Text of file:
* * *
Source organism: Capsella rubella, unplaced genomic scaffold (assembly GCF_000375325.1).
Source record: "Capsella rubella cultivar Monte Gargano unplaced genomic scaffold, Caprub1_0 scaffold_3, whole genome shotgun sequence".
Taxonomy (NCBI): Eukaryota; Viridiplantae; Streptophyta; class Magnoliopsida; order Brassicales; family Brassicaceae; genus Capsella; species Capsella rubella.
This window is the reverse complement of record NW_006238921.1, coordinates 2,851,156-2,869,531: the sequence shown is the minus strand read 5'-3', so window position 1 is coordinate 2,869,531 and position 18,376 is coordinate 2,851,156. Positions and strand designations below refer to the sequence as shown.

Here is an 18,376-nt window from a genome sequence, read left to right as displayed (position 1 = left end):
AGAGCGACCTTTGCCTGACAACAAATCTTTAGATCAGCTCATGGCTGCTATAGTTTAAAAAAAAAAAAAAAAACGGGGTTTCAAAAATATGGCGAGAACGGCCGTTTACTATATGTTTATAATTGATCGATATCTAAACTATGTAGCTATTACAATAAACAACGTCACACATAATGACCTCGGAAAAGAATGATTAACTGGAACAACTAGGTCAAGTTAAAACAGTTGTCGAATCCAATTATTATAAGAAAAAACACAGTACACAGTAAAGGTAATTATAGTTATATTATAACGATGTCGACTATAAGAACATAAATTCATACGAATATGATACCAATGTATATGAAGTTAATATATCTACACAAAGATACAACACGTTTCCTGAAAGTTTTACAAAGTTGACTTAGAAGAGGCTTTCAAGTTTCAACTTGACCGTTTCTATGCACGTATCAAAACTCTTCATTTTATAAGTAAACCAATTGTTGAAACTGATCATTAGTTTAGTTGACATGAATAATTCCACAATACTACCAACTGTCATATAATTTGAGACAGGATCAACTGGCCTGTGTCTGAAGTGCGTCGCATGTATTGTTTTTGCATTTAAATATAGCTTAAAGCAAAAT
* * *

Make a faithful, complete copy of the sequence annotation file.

Source organism: Capsella rubella, unplaced genomic scaffold (assembly GCF_000375325.1).
Source record: "Capsella rubella cultivar Monte Gargano unplaced genomic scaffold, Caprub1_0 scaffold_3, whole genome shotgun sequence".
Taxonomy (NCBI): Eukaryota; Viridiplantae; Streptophyta; class Magnoliopsida; order Brassicales; family Brassicaceae; genus Capsella; species Capsella rubella.
This window is the reverse complement of record NW_006238921.1, coordinates 2,851,156-2,869,531: the sequence shown is the minus strand read 5'-3', so window position 1 is coordinate 2,869,531 and position 18,376 is coordinate 2,851,156. Positions and strand designations below refer to the sequence as shown.

Here is an 18,376-nt window from a genome sequence, read left to right as displayed (position 1 = left end):
AGAGCGACCTTTGCCTGACAACAAATCTTTAGATCAGCTCATGGCTGCTATAGTTTAAAAAAAAAAAAAAAAACGGGGTTTCAAAAATATGGCGAGAACGGCCGTTTACTATATGTTTATAATTGATCGATATCTAAACTATGTAGCTATTACAATAAACAACGTCACACATAATGACCTCGGAAAAGAATGATTAACTGGAACAACTAGGTCAAGTTAAAACAGTTGTCGAATCCAATTATTATAAGAAAAAACACAGTACACAGTAAAGGTAATTATAGTTATATTATAACGATGTCGACTATAAGAACATAAATTCATACGAATATGATACCAATGTATATGAAGTTAATATATCTACACAAAGATACAACACGTTTCCTGAAAGTTTTACAAAGTTGACTTAGAAGAGGCTTTCAAGTTTCAACTTGACCGTTTCTATGCACGTATCAAAACTCTTCATTTTATAAGTAAACCAATTGTTGAAACTGATCATTAGTTTAGTTGACATGAATAATTCCACAATACTACCAACTGTCATATAATTTGAGACAGGATCAACTGGCCTGTGTCTGAAGTGCGTCGCATGTATTGTTTTTGCATTTAAATATAGCTTAAAGCAAAAT